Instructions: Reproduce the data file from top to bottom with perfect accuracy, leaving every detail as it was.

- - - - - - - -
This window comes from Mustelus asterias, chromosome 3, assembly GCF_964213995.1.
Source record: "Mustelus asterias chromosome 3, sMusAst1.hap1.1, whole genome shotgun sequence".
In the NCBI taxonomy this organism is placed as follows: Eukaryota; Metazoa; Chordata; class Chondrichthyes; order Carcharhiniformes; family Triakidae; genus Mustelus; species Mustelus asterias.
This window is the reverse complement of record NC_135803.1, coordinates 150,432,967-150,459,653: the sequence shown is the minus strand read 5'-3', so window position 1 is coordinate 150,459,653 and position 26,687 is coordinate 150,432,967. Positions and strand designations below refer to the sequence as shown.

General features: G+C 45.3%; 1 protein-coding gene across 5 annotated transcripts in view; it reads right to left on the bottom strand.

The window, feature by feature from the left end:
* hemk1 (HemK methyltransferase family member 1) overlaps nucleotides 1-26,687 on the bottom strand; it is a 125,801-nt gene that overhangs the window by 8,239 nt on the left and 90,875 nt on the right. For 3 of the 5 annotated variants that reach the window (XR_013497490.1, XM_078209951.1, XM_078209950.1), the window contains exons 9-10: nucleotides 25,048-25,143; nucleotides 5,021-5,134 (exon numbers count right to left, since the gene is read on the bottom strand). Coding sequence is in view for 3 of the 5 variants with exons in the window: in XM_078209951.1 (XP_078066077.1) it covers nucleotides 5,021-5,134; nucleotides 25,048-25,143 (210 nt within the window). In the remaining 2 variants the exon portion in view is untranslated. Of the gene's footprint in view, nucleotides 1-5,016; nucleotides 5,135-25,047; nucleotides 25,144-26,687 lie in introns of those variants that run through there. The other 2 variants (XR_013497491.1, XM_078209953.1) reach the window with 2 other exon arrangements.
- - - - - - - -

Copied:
This window comes from Mustelus asterias, chromosome 3, assembly GCF_964213995.1.
Source record: "Mustelus asterias chromosome 3, sMusAst1.hap1.1, whole genome shotgun sequence".
In the NCBI taxonomy this organism is placed as follows: Eukaryota; Metazoa; Chordata; class Chondrichthyes; order Carcharhiniformes; family Triakidae; genus Mustelus; species Mustelus asterias.
This window is the reverse complement of record NC_135803.1, coordinates 150,432,967-150,459,653: the sequence shown is the minus strand read 5'-3', so window position 1 is coordinate 150,459,653 and position 26,687 is coordinate 150,432,967. Positions and strand designations below refer to the sequence as shown.

General features: G+C 45.3%; 1 protein-coding gene across 5 annotated transcripts in view; it reads right to left on the bottom strand.

The window, feature by feature from the left end:
* hemk1 (HemK methyltransferase family member 1) overlaps nucleotides 1-26,687 on the bottom strand; it is a 125,801-nt gene that overhangs the window by 8,239 nt on the left and 90,875 nt on the right. For 3 of the 5 annotated variants that reach the window (XR_013497490.1, XM_078209951.1, XM_078209950.1), the window contains exons 9-10: nucleotides 25,048-25,143; nucleotides 5,021-5,134 (exon numbers count right to left, since the gene is read on the bottom strand). Coding sequence is in view for 3 of the 5 variants with exons in the window: in XM_078209951.1 (XP_078066077.1) it covers nucleotides 5,021-5,134; nucleotides 25,048-25,143 (210 nt within the window). In the remaining 2 variants the exon portion in view is untranslated. Of the gene's footprint in view, nucleotides 1-5,016; nucleotides 5,135-25,047; nucleotides 25,144-26,687 lie in introns of those variants that run through there. The other 2 variants (XR_013497491.1, XM_078209953.1) reach the window with 2 other exon arrangements.